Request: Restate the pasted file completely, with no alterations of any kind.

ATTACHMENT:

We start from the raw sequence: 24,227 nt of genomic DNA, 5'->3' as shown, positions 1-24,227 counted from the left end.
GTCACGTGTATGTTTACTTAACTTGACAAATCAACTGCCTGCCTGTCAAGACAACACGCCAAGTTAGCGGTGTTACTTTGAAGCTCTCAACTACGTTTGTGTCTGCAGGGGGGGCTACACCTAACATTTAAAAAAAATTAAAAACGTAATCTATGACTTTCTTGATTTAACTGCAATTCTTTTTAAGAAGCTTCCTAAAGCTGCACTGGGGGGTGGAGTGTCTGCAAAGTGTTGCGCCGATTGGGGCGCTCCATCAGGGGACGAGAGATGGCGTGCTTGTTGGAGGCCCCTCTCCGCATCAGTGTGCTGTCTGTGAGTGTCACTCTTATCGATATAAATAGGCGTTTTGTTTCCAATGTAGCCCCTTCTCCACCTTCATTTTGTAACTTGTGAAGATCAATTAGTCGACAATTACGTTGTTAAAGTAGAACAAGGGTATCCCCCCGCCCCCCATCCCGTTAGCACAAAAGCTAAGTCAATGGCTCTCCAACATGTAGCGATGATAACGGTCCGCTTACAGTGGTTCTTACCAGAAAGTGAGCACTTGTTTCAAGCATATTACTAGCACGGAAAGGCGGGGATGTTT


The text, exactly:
We start from the raw sequence: 24,227 nt of genomic DNA, 5'->3' as shown, positions 1-24,227 counted from the left end.
GTCACGTGTATGTTTACTTAACTTGACAAATCAACTGCCTGCCTGTCAAGACAACACGCCAAGTTAGCGGTGTTACTTTGAAGCTCTCAACTACGTTTGTGTCTGCAGGGGGGGCTACACCTAACATTTAAAAAAAATTAAAAACGTAATCTATGACTTTCTTGATTTAACTGCAATTCTTTTTAAGAAGCTTCCTAAAGCTGCACTGGGGGGTGGAGTGTCTGCAAAGTGTTGCGCCGATTGGGGCGCTCCATCAGGGGACGAGAGATGGCGTGCTTGTTGGAGGCCCCTCTCCGCATCAGTGTGCTGTCTGTGAGTGTCACTCTTATCGATATAAATAGGCGTTTTGTTTCCAATGTAGCCCCTTCTCCACCTTCATTTTGTAACTTGTGAAGATCAATTAGTCGACAATTACGTTGTTAAAGTAGAACAAGGGTATCCCCCCGCCCCCCATCCCGTTAGCACAAAAGCTAAGTCAATGGCTCTCCAACATGTAGCGATGATAACGGTCCGCTTACAGTGGTTCTTACCAGAAAGTGAGCACTTGTTTCAAGCATATTACTAGCACGGAAAGGCGGGGATGTTT